The attack in Nice shows cars and trucks can be powerful weapons of terror. (Adam Taylor,Jason Aldag/The Washington Post)

The use of a 19-ton truck to cut down scores of seaside revelers in Nice, France — if connected to jihadist-inspired terrorism — would represent a dramatic escalation in what experts describe as an emerging trend in attacks: simple, even crude instruments employed to kill ever-larger numbers of people.

Thursday’s rampage appears to have set a grisly new standard as one of the deadliest attacks in years in which most victims were killed by nonexplosive means. ­Instead of guns or bombs, the driver mainly used his vehicle to crush men, women and children who had gathered to watch a fireworks display.

Investigators are still looking for clues that the driver, identified on Friday as a Tunisian-born immigrant with a record of petty crime, had any ties to extremists. But intelligence officials and terrorism experts worried that the attack’s stunning effectiveness could serve as an inspiration to terrorist groups around the world, while perhaps portending yet another evolution in the methodology used by violent jihadists loyal to al-Qaeda or the Islamic State.

“We have reached a stage where terrorist organizations want to create an environment in which they could hit anywhere at any time, using whatever method,” said a European security official, who spoke on the condition of anonymity to discuss sensitive assessments of terrorist strategy. “The videos and messages against France and other European countries have been published in various social-media platforms, with the message to ‘use whatever to kill, even cars.’ ”

Since June, suspected terrorists have launched five major attacks on three continents, all using comparatively simple but lethal technologies, from small arms to simple explosives. U.S. officials have issued repeated warnings that even cruder tactics, such as vehicle assaults on crowds, could happen in the United States. A 2010 Department of Homeland Security report said overseas terrorists were contemplating “vehicle ramming attacks — using modified or unmodified vehicles — against crowds, buildings” and other targets likely to feature large concentrations of people. Such attacks could be carried out by individuals with “minimal prior training or experience,” the report warned.

“The use of a large truck in the attack — alongside the high death toll and deliberate targeting of a large crowd at an ideologically symbolic event — represents an evolution in the use of the tactic and potentially indicates a higher level of operational planning,” said Matthew Henman, who heads the Terrorism and Insurgency Center at IHS Jane’s, a private firm specializing in military and security analysis. Henman warned of a heightened risk of “copycat attacks” in France and elsewhere in the near future.

The assault along one of the French Riviera’s most renowned promenades follows a series of calls by both the Islamic State and al-Qaeda affiliates for spontaneous acts of terror by any means available. Abu Muhammad ­al-Adnani, the chief spokesman for the Islamic State, specifically encouraged using automobiles as weapons.

“If you are not able to find an IED [improvised explosive device] or a bullet, then single out the disbelieving American, Frenchman, or any of their allies. Smash his head with a rock, or slaughter him with a knife, or run him over with your car, or throw him down from a high place, or choke him,” Adnani said in a 2014 message. Such appeals have increased in recent months as the military offensive against Islamic State strongholds gains momentum.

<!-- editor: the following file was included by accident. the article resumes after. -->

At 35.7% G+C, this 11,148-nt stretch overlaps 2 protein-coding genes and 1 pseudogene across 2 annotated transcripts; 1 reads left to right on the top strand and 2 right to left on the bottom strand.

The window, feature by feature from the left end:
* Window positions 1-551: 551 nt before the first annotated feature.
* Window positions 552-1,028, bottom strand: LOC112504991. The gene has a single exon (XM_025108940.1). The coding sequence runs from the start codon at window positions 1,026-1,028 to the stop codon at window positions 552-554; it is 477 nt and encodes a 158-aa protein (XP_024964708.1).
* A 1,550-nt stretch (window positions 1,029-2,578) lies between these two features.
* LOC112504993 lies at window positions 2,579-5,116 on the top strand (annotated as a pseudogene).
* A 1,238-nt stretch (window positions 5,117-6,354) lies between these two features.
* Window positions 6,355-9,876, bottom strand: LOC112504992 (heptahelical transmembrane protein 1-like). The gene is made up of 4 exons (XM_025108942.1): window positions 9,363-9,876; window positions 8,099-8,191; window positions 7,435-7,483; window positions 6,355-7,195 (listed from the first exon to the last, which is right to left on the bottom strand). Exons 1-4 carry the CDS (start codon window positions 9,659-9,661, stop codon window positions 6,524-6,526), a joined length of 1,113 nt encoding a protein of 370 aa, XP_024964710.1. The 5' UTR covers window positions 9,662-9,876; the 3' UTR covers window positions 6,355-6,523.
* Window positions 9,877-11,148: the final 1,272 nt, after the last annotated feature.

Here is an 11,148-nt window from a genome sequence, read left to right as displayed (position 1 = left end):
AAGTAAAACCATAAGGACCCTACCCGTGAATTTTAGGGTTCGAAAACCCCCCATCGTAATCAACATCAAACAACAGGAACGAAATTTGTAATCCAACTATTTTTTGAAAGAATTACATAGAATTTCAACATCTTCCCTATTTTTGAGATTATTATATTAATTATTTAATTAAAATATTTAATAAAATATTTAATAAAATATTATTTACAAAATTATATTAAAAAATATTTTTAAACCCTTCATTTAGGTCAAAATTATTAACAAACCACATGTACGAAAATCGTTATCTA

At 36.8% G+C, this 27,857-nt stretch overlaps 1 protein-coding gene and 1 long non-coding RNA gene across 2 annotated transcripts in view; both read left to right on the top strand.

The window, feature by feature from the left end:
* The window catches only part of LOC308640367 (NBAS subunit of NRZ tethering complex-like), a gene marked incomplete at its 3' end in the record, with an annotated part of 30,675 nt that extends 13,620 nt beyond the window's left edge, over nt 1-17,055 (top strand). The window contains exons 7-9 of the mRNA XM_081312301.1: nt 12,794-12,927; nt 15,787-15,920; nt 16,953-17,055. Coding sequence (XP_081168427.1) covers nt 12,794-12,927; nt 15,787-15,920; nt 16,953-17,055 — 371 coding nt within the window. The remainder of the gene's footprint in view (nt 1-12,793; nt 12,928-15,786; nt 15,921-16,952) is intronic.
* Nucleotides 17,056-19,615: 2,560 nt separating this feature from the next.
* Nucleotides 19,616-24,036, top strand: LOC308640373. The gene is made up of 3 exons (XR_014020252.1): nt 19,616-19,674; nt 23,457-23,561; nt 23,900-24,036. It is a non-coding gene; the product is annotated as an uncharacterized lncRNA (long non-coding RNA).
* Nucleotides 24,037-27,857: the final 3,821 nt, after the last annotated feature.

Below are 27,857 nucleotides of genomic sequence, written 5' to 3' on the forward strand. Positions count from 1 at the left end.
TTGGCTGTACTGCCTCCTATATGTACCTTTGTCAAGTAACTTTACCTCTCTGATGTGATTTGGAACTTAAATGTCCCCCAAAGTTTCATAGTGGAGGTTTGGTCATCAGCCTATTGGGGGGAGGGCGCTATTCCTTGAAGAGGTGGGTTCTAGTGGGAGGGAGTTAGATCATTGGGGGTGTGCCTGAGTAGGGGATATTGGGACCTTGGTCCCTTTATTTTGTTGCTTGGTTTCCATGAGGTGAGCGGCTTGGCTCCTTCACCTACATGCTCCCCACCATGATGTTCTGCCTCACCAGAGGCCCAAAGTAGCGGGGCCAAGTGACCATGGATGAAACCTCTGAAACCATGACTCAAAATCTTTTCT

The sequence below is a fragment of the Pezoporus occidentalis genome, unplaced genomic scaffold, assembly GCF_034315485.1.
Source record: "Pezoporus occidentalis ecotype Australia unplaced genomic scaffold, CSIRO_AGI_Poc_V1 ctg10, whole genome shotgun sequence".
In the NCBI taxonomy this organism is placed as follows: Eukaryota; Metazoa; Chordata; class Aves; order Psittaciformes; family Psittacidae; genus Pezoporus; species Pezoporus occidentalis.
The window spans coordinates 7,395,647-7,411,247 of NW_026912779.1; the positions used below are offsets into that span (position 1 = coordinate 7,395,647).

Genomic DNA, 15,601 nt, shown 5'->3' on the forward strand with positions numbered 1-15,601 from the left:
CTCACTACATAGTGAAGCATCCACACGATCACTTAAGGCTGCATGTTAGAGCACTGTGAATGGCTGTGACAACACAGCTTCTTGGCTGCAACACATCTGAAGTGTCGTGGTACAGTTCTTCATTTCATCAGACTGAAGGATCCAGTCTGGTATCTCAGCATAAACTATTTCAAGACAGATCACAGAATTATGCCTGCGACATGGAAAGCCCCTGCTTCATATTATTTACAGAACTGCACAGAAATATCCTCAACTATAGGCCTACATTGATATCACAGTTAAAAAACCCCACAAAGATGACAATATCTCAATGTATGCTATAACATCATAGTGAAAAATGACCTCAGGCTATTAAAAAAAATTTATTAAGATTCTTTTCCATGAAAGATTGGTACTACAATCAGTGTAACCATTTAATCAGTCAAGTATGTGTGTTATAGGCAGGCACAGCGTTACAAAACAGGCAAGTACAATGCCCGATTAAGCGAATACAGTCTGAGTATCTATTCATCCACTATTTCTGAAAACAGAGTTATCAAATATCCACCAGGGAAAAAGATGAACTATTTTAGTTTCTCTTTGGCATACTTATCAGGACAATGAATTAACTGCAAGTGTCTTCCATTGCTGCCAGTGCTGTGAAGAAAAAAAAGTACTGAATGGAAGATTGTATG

In recent weeks, scores of civilians have been slaughtered by jihadist-inspired assailants using mostly small arms, blades and grenades, from the June 12 shooting rampage in the Pulse nightclub in Orlando to the June 29 assault on Turkey’s Ataturk International Airport to this month’s terrorist attack in Dhaka, Bangladesh, by militants armed with pistols and machetes. Even the Islamic State’s trademark suicide bombings rely on a relatively simple design, including an explosive that can be assembled from commonly available ingredients.

Other Islamic State-inspired attacks have involved the use of automobiles as weapons, though never with such deadly results. Assault-by-vehicle attacks in two French cities in 2014 killed one person and wounded 20, and a similar incident in January wounded a French soldier in the city of Valence. Islamist attackers in London killed an off-duty British soldier by striking him with a car and then stabbing him.

A large truck rammed into a crowd, killing at least 84 people, French officials said.

French investigators have so far identified only a single perpetrator — the driver, Mohamed Lahouaiej Bouhlel, a Tunisian-born Frenchman — in Thursday’s attack, but analysts say the high death toll suggests careful planning to ensure maximum carnage.

“The fact that the driver had guns and grenades with him suggests that this is more complicated than someone getting in a truck and deciding to plow into a crowd on a national holiday,” said Bruce Hoffman, a professor and director of the Security Studies Program at Georgetown University.

Thursday’s event occurred a week after the end of the Muslim holy month of Ramadan, which the Islamic State’s leaders had designated as a time for accelerated terrorist attacks around the world. To some analysts, it suggests that the heightened tempo of assaults over the past month was not a temporary aberration.

The West was initially in denial of the magnitude of the threat, believing it could be contained to the perennially violent Levant and Iraq,” Hoffman said. “Then we imagined that counter-radicalization programs and ramped-up intelligence could manage the threat in our own countries.

“The events of the past eight months — and especially the past weeks — are exposing that as wishful thinking,” he said.

Mekhennet reported from Frankfurt, Germany.